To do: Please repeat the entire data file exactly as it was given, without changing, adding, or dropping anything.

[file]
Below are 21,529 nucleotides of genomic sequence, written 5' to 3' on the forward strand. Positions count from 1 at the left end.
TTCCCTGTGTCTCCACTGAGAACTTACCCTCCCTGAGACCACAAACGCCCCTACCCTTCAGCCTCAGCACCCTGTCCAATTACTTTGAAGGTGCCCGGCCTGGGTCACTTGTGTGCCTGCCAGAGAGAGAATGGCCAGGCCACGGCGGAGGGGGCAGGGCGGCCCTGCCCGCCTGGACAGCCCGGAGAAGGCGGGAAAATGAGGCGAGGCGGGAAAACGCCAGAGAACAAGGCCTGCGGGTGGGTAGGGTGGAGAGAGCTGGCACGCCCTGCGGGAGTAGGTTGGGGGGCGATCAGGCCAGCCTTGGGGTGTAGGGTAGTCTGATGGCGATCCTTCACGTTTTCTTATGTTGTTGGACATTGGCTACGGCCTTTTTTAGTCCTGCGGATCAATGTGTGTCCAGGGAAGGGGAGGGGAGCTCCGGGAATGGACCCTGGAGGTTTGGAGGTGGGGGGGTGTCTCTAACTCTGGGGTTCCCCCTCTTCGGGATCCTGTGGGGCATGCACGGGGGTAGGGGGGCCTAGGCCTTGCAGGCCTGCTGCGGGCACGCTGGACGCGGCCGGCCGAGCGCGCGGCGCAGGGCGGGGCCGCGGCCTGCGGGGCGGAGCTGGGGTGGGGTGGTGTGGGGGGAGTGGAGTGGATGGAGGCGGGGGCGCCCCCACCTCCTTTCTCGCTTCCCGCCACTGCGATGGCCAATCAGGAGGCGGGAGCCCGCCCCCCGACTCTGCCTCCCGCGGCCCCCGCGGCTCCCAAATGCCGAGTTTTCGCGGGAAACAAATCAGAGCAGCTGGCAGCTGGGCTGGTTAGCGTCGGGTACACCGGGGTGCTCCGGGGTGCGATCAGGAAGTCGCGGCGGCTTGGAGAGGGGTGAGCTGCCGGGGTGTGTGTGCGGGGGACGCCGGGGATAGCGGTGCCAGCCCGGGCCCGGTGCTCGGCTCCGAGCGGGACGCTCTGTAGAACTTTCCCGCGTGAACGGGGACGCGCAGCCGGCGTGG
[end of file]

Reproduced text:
Below are 21,529 nucleotides of genomic sequence, written 5' to 3' on the forward strand. Positions count from 1 at the left end.
TTCCCTGTGTCTCCACTGAGAACTTACCCTCCCTGAGACCACAAACGCCCCTACCCTTCAGCCTCAGCACCCTGTCCAATTACTTTGAAGGTGCCCGGCCTGGGTCACTTGTGTGCCTGCCAGAGAGAGAATGGCCAGGCCACGGCGGAGGGGGCAGGGCGGCCCTGCCCGCCTGGACAGCCCGGAGAAGGCGGGAAAATGAGGCGAGGCGGGAAAACGCCAGAGAACAAGGCCTGCGGGTGGGTAGGGTGGAGAGAGCTGGCACGCCCTGCGGGAGTAGGTTGGGGGGCGATCAGGCCAGCCTTGGGGTGTAGGGTAGTCTGATGGCGATCCTTCACGTTTTCTTATGTTGTTGGACATTGGCTACGGCCTTTTTTAGTCCTGCGGATCAATGTGTGTCCAGGGAAGGGGAGGGGAGCTCCGGGAATGGACCCTGGAGGTTTGGAGGTGGGGGGGTGTCTCTAACTCTGGGGTTCCCCCTCTTCGGGATCCTGTGGGGCATGCACGGGGGTAGGGGGGCCTAGGCCTTGCAGGCCTGCTGCGGGCACGCTGGACGCGGCCGGCCGAGCGCGCGGCGCAGGGCGGGGCCGCGGCCTGCGGGGCGGAGCTGGGGTGGGGTGGTGTGGGGGGAGTGGAGTGGATGGAGGCGGGGGCGCCCCCACCTCCTTTCTCGCTTCCCGCCACTGCGATGGCCAATCAGGAGGCGGGAGCCCGCCCCCCGACTCTGCCTCCCGCGGCCCCCGCGGCTCCCAAATGCCGAGTTTTCGCGGGAAACAAATCAGAGCAGCTGGCAGCTGGGCTGGTTAGCGTCGGGTACACCGGGGTGCTCCGGGGTGCGATCAGGAAGTCGCGGCGGCTTGGAGAGGGGTGAGCTGCCGGGGTGTGTGTGCGGGGGACGCCGGGGATAGCGGTGCCAGCCCGGGCCCGGTGCTCGGCTCCGAGCGGGACGCTCTGTAGAACTTTCCCGCGTGAACGGGGACGCGCAGCCGGCGTGG